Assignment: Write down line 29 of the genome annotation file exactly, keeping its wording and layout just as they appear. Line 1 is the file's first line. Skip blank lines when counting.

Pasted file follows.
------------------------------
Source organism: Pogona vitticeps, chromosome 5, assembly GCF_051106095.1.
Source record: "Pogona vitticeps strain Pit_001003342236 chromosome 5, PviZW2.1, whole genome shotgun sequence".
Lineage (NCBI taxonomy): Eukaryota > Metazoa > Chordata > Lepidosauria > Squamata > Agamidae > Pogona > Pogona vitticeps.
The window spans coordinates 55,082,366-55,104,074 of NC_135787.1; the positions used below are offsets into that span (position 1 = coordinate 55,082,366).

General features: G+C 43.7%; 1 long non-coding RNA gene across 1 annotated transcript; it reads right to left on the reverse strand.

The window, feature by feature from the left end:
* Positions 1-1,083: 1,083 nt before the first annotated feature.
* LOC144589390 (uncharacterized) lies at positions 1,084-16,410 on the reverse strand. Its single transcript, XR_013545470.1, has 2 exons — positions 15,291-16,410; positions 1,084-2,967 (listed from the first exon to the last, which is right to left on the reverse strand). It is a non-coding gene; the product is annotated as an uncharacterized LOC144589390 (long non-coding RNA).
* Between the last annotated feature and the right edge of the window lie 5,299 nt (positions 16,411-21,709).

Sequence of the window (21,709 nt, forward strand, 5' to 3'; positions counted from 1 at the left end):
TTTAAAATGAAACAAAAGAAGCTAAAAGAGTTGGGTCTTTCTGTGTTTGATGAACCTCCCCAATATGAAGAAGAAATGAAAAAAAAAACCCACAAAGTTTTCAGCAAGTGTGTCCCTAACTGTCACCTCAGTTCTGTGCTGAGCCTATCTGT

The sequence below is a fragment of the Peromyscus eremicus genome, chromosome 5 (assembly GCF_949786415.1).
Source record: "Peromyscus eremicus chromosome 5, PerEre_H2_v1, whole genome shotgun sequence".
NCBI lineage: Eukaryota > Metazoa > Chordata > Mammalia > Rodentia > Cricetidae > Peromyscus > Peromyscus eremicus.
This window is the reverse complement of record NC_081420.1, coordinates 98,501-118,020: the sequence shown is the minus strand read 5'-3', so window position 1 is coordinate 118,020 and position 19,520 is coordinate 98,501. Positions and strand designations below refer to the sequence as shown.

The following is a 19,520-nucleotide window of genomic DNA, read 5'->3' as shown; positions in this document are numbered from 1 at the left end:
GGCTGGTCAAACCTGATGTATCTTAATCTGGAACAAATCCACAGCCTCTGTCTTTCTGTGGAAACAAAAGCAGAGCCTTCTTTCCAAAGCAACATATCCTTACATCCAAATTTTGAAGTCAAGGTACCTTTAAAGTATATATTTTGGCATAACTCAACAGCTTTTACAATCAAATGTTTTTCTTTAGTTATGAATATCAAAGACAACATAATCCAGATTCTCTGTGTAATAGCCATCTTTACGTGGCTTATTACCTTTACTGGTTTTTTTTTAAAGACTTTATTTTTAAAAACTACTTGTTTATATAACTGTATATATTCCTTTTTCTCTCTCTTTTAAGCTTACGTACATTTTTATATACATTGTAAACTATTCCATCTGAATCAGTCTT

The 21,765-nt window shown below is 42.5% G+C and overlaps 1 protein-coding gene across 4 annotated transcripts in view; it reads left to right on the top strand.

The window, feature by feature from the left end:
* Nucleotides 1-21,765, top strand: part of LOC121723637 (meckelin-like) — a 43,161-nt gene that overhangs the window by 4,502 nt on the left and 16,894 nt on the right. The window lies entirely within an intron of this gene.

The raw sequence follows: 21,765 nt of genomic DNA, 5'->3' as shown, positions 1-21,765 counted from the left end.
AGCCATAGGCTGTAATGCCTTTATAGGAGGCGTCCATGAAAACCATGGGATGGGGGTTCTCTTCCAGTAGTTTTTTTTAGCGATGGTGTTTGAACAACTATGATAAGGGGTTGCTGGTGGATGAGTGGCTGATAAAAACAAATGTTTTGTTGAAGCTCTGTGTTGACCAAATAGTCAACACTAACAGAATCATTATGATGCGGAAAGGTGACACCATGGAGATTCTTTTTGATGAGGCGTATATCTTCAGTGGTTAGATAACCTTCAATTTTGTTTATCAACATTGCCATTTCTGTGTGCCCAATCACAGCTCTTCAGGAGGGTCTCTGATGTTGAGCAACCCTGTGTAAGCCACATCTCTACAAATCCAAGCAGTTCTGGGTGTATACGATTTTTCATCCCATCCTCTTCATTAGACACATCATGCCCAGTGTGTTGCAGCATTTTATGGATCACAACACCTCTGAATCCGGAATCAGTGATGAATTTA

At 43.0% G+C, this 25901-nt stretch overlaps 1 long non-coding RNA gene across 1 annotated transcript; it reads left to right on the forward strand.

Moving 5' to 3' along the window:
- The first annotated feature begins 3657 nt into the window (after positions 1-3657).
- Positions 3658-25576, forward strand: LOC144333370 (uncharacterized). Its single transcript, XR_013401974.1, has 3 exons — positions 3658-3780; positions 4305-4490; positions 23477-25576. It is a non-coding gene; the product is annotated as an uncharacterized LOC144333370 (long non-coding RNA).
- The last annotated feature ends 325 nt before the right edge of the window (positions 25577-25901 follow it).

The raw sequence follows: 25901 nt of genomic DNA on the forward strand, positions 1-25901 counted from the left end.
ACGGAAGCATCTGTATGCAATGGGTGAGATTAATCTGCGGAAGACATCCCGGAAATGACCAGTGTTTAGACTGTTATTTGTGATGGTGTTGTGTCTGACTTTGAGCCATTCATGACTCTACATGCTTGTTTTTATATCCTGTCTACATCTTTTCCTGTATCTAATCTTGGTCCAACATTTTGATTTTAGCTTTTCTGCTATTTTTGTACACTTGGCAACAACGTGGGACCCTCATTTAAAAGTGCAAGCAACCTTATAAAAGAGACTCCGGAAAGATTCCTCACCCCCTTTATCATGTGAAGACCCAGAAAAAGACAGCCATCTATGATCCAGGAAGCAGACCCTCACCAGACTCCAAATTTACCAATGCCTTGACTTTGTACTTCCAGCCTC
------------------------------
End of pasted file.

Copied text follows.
ACGGAAGCATCTGTATGCAATGGGTGAGATTAATCTGCGGAAGACATCCCGGAAATGACCAGTGTTTAGACTGTTATTTGTGATGGTGTTGTGTCTGACTTTGAGCCATTCATGACTCTACATGCTTGTTTTTATATCCTGTCTACATCTTTTCCTGTATCTAATCTTGGTCCAACATTTTGATTTTAGCTTTTCTGCTATTTTTGTACACTTGGCAACAACGTGGGACCCTCATTTAAAAGTGCAAGCAACCTTATAAAAGAGACTCCGGAAAGATTCCTCACCCCCTTTATCATGTGAAGACCCAGAAAAAGACAGCCATCTATGATCCAGGAAGCAGACCCTCACCAGACTCCAAATTTACCAATGCCTTGACTTTGTACTTCCAGCCTC